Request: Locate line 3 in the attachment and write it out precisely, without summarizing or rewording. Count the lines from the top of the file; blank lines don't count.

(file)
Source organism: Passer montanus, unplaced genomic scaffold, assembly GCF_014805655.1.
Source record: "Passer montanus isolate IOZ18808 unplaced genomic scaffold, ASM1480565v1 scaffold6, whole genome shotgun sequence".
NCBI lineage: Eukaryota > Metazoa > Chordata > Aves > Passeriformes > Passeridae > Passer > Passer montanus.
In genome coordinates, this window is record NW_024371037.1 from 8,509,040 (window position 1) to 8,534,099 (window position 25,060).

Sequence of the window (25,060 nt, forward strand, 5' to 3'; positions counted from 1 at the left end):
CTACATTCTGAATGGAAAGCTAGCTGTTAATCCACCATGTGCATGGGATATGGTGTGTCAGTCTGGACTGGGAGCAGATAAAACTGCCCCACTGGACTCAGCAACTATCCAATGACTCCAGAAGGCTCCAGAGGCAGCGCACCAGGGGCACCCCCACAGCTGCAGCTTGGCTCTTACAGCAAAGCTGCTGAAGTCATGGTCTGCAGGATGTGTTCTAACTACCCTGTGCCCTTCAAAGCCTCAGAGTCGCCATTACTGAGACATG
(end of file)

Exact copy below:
NCBI lineage: Eukaryota > Metazoa > Chordata > Aves > Passeriformes > Passeridae > Passer > Passer montanus.